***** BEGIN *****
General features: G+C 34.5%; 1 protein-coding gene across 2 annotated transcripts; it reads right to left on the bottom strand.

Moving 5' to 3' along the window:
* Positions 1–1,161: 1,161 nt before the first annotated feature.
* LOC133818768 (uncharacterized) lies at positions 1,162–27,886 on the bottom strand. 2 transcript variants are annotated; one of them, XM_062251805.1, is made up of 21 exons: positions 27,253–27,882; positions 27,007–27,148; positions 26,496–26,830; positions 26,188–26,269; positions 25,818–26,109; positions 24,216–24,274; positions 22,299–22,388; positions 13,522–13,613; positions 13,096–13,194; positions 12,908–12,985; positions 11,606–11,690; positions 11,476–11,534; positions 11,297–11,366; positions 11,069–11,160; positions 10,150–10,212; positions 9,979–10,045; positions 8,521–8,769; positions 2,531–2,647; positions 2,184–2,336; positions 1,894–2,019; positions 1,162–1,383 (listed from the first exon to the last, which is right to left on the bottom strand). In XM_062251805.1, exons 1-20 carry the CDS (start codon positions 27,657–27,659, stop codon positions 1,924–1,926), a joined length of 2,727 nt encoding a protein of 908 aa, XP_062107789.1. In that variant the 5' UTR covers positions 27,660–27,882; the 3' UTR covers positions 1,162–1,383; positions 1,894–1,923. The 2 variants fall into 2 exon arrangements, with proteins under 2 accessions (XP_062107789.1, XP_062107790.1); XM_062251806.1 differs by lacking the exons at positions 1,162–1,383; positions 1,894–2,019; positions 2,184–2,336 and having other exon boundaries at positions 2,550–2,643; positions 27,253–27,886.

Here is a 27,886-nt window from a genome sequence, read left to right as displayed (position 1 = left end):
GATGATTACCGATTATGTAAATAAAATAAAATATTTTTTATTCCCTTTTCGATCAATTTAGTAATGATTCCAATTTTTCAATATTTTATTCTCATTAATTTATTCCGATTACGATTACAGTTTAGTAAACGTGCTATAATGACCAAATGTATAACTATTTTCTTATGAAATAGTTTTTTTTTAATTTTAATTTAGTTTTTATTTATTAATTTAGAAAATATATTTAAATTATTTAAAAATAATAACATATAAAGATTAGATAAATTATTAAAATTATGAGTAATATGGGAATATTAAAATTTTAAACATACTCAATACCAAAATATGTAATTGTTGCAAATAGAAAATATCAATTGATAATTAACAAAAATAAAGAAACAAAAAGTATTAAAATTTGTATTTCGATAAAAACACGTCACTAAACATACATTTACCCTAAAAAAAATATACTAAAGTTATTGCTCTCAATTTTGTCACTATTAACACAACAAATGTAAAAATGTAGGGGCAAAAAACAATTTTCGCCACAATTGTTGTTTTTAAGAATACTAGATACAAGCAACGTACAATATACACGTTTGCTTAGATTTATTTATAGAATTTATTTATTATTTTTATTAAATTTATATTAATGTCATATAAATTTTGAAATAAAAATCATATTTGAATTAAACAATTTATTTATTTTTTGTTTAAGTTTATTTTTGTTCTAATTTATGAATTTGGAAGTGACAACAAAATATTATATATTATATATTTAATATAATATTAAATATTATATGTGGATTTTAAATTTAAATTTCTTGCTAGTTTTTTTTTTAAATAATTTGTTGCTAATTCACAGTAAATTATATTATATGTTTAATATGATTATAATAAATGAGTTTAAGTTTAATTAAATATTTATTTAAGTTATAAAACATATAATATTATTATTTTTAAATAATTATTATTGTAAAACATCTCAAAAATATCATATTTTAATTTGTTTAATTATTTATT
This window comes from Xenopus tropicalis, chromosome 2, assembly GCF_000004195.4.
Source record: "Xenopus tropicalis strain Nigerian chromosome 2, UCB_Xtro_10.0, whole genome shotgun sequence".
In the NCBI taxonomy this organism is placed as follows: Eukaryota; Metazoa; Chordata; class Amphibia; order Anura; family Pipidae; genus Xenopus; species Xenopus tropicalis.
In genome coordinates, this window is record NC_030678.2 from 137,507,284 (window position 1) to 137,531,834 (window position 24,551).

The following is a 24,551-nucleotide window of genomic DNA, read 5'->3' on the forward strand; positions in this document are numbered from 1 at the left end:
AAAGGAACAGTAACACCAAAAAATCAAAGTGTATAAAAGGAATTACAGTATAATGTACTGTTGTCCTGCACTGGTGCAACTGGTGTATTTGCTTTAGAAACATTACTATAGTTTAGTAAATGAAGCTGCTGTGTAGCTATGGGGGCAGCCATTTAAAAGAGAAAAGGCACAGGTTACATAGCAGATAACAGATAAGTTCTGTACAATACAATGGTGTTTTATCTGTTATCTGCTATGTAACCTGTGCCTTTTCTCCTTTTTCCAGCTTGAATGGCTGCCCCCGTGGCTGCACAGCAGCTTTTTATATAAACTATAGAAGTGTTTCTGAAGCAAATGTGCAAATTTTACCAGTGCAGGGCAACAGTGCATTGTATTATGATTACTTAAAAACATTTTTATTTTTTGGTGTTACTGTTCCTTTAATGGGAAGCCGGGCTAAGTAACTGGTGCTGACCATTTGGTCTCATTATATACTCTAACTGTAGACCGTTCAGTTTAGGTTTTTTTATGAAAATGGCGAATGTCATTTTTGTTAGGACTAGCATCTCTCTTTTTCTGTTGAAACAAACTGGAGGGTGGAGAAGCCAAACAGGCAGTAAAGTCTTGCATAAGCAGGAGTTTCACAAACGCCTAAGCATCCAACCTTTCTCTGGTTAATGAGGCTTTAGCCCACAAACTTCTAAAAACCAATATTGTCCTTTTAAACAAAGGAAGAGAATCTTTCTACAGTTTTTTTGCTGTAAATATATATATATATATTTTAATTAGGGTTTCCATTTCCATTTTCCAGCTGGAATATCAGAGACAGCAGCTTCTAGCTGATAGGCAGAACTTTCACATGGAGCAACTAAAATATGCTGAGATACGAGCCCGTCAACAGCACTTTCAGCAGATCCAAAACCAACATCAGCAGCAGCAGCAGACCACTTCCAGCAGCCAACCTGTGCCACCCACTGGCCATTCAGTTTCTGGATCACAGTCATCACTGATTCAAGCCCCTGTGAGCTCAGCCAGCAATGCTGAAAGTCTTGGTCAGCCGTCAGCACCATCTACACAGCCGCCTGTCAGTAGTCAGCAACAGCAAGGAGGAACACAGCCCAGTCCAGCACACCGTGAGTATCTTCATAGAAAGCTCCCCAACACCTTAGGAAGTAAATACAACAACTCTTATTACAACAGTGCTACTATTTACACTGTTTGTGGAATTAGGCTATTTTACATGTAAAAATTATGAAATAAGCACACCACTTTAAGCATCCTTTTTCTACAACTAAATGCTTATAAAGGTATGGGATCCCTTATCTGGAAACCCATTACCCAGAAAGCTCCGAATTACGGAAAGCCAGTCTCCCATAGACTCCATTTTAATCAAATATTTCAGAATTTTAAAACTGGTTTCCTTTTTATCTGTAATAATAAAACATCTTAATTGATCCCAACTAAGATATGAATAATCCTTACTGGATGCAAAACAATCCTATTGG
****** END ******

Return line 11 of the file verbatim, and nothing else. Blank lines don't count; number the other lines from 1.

The following is a 24,551-nucleotide window of genomic DNA, read 5'->3' on the forward strand; positions in this document are numbered from 1 at the left end: